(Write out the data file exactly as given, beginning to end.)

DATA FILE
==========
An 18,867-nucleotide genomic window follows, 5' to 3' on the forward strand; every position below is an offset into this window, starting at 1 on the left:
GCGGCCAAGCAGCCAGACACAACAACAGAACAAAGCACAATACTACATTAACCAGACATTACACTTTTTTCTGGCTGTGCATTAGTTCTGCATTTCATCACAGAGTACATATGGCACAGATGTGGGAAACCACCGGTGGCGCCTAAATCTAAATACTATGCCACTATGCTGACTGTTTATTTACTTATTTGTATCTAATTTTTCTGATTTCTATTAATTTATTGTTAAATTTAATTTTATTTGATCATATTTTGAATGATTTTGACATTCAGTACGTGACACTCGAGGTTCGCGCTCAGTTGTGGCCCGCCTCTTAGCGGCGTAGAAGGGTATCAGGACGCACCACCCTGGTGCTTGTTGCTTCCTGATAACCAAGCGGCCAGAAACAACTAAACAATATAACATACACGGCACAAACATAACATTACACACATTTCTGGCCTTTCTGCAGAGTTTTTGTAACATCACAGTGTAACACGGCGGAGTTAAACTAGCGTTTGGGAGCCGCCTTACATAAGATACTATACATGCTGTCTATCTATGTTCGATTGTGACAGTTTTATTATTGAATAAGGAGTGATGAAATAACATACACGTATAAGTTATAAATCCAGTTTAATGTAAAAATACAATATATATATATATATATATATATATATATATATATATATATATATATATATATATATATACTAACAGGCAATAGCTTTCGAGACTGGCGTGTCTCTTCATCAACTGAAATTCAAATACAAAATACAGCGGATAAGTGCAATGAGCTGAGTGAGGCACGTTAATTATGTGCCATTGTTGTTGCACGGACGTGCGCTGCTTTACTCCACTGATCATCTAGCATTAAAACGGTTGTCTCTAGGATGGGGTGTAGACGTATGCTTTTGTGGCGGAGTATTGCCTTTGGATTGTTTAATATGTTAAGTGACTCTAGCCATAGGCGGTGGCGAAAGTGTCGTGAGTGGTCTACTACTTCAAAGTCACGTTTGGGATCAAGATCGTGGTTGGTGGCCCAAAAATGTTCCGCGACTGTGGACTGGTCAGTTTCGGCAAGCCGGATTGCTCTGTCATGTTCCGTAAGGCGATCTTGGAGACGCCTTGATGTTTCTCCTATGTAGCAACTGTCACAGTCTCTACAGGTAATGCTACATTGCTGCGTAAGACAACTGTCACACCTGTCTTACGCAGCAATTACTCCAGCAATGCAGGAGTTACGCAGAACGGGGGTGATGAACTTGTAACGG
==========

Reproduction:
An 18,867-nucleotide genomic window follows, 5' to 3' on the forward strand; every position below is an offset into this window, starting at 1 on the left:
GCGGCCAAGCAGCCAGACACAACAACAGAACAAAGCACAATACTACATTAACCAGACATTACACTTTTTTCTGGCTGTGCATTAGTTCTGCATTTCATCACAGAGTACATATGGCACAGATGTGGGAAACCACCGGTGGCGCCTAAATCTAAATACTATGCCACTATGCTGACTGTTTATTTACTTATTTGTATCTAATTTTTCTGATTTCTATTAATTTATTGTTAAATTTAATTTTATTTGATCATATTTTGAATGATTTTGACATTCAGTACGTGACACTCGAGGTTCGCGCTCAGTTGTGGCCCGCCTCTTAGCGGCGTAGAAGGGTATCAGGACGCACCACCCTGGTGCTTGTTGCTTCCTGATAACCAAGCGGCCAGAAACAACTAAACAATATAACATACACGGCACAAACATAACATTACACACATTTCTGGCCTTTCTGCAGAGTTTTTGTAACATCACAGTGTAACACGGCGGAGTTAAACTAGCGTTTGGGAGCCGCCTTACATAAGATACTATACATGCTGTCTATCTATGTTCGATTGTGACAGTTTTATTATTGAATAAGGAGTGATGAAATAACATACACGTATAAGTTATAAATCCAGTTTAATGTAAAAATACAATATATATATATATATATATATATATATATATATATATATATATATATATATATATATATACTAACAGGCAATAGCTTTCGAGACTGGCGTGTCTCTTCATCAACTGAAATTCAAATACAAAATACAGCGGATAAGTGCAATGAGCTGAGTGAGGCACGTTAATTATGTGCCATTGTTGTTGCACGGACGTGCGCTGCTTTACTCCACTGATCATCTAGCATTAAAACGGTTGTCTCTAGGATGGGGTGTAGACGTATGCTTTTGTGGCGGAGTATTGCCTTTGGATTGTTTAATATGTTAAGTGACTCTAGCCATAGGCGGTGGCGAAAGTGTCGTGAGTGGTCTACTACTTCAAAGTCACGTTTGGGATCAAGATCGTGGTTGGTGGCCCAAAAATGTTCCGCGACTGTGGACTGGTCAGTTTCGGCAAGCCGGATTGCTCTGTCATGTTCCGTAAGGCGATCTTGGAGACGCCTTGATGTTTCTCCTATGTAGCAACTGTCACAGTCTCTACAGGTAATGCTACATTGCTGCGTAAGACAACTGTCACACCTGTCTTACGCAGCAATTACTCCAGCAATGCAGGAGTTACGCAGAACGGGGGTGATGAACTTGTAACGG